Report: North Koreans Give Each Other Crystal Meth for Lunar New Year

The Associated Press
AP Photo/Marcio Jose Sanchez

The Chinese holiday of Lunar New Year is widely observed in both Koreas, albeit in very different ways. For example, North Koreans are reportedly giving each other crystal meth and other controlled substances as gifts to ring in the Year of the Pig.

According to Radio Free Asia (RFA) on Friday, South Koreans prefer to shower each other with New Year gifts of food including fruit and cans of Spam.

Yes, Spam. South Koreans love Spam. It is considered a symbol of high status, one of the finest gifts that can be given for Lunar New Year, which is known as “Chuseok” in Korean. Stew made with Spam is a popular item on restaurant menus. This is how Spam is advertised in South Korea:

Trapped in a starvation-prone communist economy, the North Koreans are unable to partake of the joys of Spam, so they make do with crystal meth or “ice”:

“Ice has become a best-selling holiday gift item,” said a source from North Hamgyong province in an interview with RFA’s Korean Service.

“Drug dealers don’t have enough supply for their buyers,” the source said.

“The bigger problem is that most of the buyers are young people, even those still in middle school,” the source said.

“In the past, ice users would try to be discreet, not wanting others to know that they were buying, but these days nobody seems to care,” said the source.

“They usually buy ice to snort together during holidays,” said the source, adding, “They want to forget their harsh reality and enjoy themselves.”

“Since the mid-2000s, drugs have become commonplace and the people now think that the holidays are not a joyful time if there are no drugs for them to enjoy,” said the source.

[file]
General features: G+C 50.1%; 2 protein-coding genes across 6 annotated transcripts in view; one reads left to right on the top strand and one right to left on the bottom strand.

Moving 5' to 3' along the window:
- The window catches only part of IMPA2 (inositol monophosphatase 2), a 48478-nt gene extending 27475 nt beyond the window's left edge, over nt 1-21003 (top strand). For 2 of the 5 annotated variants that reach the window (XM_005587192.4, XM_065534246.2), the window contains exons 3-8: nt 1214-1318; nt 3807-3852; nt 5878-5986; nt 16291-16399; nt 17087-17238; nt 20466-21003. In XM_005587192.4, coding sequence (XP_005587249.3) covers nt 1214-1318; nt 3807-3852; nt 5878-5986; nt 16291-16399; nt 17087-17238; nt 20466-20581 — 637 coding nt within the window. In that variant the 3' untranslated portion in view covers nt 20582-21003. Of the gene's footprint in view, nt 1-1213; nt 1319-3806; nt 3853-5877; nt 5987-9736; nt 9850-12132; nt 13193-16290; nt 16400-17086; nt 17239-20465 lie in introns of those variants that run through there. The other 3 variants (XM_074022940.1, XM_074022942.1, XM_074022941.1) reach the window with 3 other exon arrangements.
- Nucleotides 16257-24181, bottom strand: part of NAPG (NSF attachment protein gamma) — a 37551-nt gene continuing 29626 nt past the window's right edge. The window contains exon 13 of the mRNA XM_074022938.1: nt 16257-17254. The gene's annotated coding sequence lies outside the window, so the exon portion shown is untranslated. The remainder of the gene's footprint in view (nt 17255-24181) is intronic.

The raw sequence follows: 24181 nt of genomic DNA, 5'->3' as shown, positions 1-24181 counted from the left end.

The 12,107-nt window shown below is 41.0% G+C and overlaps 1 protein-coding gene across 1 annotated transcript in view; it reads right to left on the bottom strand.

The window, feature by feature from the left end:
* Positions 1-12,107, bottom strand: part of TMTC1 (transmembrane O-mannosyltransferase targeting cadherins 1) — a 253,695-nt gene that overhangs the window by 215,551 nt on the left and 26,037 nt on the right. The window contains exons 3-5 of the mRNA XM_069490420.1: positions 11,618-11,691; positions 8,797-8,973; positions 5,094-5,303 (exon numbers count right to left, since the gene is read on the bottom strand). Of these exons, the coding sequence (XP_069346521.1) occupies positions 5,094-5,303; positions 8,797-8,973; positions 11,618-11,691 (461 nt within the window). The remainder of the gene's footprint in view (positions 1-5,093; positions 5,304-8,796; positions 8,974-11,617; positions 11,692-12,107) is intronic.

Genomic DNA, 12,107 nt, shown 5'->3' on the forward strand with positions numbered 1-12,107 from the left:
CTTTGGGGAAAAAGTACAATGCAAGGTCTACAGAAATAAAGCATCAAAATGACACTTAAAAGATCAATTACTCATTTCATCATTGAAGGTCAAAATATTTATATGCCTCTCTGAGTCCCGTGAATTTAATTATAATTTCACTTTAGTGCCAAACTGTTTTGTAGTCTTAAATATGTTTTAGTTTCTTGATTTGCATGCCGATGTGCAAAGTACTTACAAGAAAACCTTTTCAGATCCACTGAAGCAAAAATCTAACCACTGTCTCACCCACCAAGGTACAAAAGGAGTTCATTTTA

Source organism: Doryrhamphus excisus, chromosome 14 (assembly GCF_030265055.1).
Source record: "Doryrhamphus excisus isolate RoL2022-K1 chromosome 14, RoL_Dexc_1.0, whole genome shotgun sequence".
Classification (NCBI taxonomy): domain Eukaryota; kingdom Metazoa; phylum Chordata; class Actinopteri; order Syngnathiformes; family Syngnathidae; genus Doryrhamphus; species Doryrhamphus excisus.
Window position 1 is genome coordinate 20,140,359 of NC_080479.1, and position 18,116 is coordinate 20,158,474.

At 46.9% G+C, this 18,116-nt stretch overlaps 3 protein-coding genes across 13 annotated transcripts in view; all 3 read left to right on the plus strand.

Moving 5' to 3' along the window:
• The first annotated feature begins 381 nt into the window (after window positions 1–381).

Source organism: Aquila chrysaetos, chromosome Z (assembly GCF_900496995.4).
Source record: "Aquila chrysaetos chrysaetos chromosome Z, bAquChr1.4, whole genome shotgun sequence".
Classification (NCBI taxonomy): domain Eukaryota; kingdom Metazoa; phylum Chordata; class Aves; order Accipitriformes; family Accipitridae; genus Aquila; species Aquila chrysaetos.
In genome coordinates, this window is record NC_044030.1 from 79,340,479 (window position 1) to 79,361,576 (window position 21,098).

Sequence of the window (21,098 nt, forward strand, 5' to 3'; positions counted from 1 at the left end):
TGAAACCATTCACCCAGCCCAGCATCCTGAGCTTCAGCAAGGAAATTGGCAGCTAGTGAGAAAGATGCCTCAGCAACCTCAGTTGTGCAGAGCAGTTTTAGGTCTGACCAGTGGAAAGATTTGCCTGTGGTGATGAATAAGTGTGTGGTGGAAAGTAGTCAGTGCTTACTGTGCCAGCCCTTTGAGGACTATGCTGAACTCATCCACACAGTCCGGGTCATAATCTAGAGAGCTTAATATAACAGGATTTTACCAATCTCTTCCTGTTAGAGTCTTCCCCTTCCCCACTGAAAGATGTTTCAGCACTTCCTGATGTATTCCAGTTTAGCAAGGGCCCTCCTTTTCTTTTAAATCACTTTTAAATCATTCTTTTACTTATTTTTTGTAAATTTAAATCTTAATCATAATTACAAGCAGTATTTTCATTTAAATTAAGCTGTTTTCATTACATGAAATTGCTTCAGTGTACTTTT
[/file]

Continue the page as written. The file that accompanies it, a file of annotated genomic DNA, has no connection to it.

“Social stigmas surrounding drug use [have disappeared], so people now feel that something big is missing if they don’t have ice or opium prepared as a holiday gift,” the source said.

RFA’s sources explained that meth and opium remain illegal in North Korea and dealers can be executed if caught, but there is so much money in the drug trade they are willing to take the risk, and the cultural stigma against snorting drugs has almost completely disappeared everywhere from Pyongyang to the hinterlands. Defectors say it is “offered up as casually as a cup of tea.”

North Korean construction managers reportedly slip a little ice to their workers now and then to make them work harder. One side effect of the drug that proves very useful to the Communist government is that it alleviates hunger pangs. Many North Koreans use meth as a cold remedy.

“As efforts to combat the widespread manufacture of ice in North Korea have stepped up though, some North Koreans have set up shop in China and have begun smuggling it over the border,” RFA added. “A few of these entrepreneurs have even realized the market potential for the drug within China itself, foregoing smuggling altogether.”

According to U.S. officials who tested some product in 2013, North Korean crystal meth is often much higher in quality than the drugs consumed by American addicts. Although the Communist regime executes smugglers and illicit dealers, it raises a good deal of hard currency by producing meth in factories and selling it to other countries, although production has been scaled back since its peak in the mid-2000s.

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